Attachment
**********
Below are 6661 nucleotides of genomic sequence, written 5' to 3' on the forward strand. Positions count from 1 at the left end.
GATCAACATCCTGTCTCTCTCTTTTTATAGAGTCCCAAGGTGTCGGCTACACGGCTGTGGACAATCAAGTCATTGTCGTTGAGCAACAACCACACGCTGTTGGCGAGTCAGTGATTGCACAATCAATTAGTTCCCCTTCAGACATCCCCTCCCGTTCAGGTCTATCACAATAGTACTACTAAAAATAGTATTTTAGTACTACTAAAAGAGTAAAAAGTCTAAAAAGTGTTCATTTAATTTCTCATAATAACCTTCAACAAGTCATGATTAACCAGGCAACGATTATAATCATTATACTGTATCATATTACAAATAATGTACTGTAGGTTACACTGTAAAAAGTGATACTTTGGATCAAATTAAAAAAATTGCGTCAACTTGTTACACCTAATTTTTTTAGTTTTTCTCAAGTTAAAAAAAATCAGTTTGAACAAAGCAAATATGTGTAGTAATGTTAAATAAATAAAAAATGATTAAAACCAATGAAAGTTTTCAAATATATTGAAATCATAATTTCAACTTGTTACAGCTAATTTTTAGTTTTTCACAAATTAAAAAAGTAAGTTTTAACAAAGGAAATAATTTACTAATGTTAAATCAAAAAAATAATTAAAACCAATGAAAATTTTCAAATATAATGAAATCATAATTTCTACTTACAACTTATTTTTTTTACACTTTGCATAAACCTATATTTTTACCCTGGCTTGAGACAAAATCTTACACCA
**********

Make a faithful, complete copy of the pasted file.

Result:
Below are 6661 nucleotides of genomic sequence, written 5' to 3' on the forward strand. Positions count from 1 at the left end.
GATCAACATCCTGTCTCTCTCTTTTTATAGAGTCCCAAGGTGTCGGCTACACGGCTGTGGACAATCAAGTCATTGTCGTTGAGCAACAACCACACGCTGTTGGCGAGTCAGTGATTGCACAATCAATTAGTTCCCCTTCAGACATCCCCTCCCGTTCAGGTCTATCACAATAGTACTACTAAAAATAGTATTTTAGTACTACTAAAAGAGTAAAAAGTCTAAAAAGTGTTCATTTAATTTCTCATAATAACCTTCAACAAGTCATGATTAACCAGGCAACGATTATAATCATTATACTGTATCATATTACAAATAATGTACTGTAGGTTACACTGTAAAAAGTGATACTTTGGATCAAATTAAAAAAATTGCGTCAACTTGTTACACCTAATTTTTTTAGTTTTTCTCAAGTTAAAAAAAATCAGTTTGAACAAAGCAAATATGTGTAGTAATGTTAAATAAATAAAAAATGATTAAAACCAATGAAAGTTTTCAAATATATTGAAATCATAATTTCAACTTGTTACAGCTAATTTTTAGTTTTTCACAAATTAAAAAAGTAAGTTTTAACAAAGGAAATAATTTACTAATGTTAAATCAAAAAAATAATTAAAACCAATGAAAATTTTCAAATATAATGAAATCATAATTTCTACTTACAACTTATTTTTTTTACACTTTGCATAAACCTATATTTTTACCCTGGCTTGAGACAAAATCTTACACCA